@article{ravn1993a,
title = {Specifying and verifying requirements of real-time systems},
language = {eng},
author = {Ravn, Anders P. and Rischel, Hans and Hansen, Kirsten Mark},
journal = {I E E E Transactions on Software Engineering},
volume = {19},
number = {1},
pages = {41-55},
year = {1993},
issn = {19393520, 00985589},
abstract = {An approach to specification of requirements and verification of design for real-time systems is presented. A system is defined by a conventional mathematical model for a dynamic system where application specific states denote functions of real time. Specifications are formulas in duration calculus, a real-time interval logic, where predicates define durations of states. Requirements define safety and functionality constraints on the system or a component. A top-level design is given by a control law: a predicate that defines an automation controlling the transition between phases of operation. Each phase maintains certain relations among the system states; this is analogous to the control functions known from conventional control theory. The top-level design is decomposed into an architecture for a distributed system with specifications for sensor, actuator, and program components. Programs control the distributed computation through synchronous events. Sensors and actuators relate events with system states. Verification is a deduction showing that a design implies requirements},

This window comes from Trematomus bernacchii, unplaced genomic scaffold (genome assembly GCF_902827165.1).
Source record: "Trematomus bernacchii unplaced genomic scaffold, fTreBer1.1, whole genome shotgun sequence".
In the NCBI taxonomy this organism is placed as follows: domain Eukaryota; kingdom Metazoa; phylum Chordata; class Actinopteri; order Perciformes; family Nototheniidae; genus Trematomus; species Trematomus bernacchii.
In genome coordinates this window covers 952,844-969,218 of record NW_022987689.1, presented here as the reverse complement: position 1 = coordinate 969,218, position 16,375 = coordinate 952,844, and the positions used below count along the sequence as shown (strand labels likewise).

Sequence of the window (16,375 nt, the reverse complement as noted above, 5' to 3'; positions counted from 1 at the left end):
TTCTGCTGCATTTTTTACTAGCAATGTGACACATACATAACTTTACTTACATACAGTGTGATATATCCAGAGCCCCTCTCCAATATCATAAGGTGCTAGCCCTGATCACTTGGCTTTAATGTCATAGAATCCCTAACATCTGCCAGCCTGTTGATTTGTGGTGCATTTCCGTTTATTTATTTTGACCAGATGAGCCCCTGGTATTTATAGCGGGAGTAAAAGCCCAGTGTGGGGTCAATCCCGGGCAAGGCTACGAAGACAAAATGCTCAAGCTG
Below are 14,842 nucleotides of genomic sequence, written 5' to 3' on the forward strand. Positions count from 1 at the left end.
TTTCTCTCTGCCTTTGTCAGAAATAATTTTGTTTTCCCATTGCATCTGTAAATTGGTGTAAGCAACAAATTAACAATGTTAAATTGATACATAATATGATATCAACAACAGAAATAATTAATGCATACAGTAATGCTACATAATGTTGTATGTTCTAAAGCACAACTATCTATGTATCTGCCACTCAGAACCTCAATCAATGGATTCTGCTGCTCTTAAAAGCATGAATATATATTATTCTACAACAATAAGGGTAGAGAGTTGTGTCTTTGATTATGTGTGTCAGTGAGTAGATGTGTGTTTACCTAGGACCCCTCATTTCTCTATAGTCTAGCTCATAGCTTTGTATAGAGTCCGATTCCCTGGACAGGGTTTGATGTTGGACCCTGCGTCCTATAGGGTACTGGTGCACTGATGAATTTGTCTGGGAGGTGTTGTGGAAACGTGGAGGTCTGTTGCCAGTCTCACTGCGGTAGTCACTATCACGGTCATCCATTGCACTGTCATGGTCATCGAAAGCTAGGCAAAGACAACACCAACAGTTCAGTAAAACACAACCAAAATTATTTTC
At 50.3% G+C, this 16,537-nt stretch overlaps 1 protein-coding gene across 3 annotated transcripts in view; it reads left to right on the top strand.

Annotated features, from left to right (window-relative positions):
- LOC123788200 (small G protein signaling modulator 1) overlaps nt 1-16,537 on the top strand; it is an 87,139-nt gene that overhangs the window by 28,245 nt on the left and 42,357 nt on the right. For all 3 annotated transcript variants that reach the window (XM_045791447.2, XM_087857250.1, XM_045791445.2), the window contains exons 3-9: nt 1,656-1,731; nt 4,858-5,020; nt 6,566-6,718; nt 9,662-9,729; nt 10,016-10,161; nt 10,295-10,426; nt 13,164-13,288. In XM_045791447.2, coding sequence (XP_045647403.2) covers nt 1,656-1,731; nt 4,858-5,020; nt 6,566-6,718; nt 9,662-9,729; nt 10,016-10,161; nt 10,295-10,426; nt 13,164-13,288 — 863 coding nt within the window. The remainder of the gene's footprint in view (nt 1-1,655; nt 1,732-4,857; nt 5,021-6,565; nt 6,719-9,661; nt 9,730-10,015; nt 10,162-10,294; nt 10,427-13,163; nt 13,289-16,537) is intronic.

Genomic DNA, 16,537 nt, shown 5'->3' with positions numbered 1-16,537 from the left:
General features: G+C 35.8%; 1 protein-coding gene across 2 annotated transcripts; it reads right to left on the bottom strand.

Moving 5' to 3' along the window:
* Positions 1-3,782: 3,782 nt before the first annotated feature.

doi = {10.1109/32.210306}
}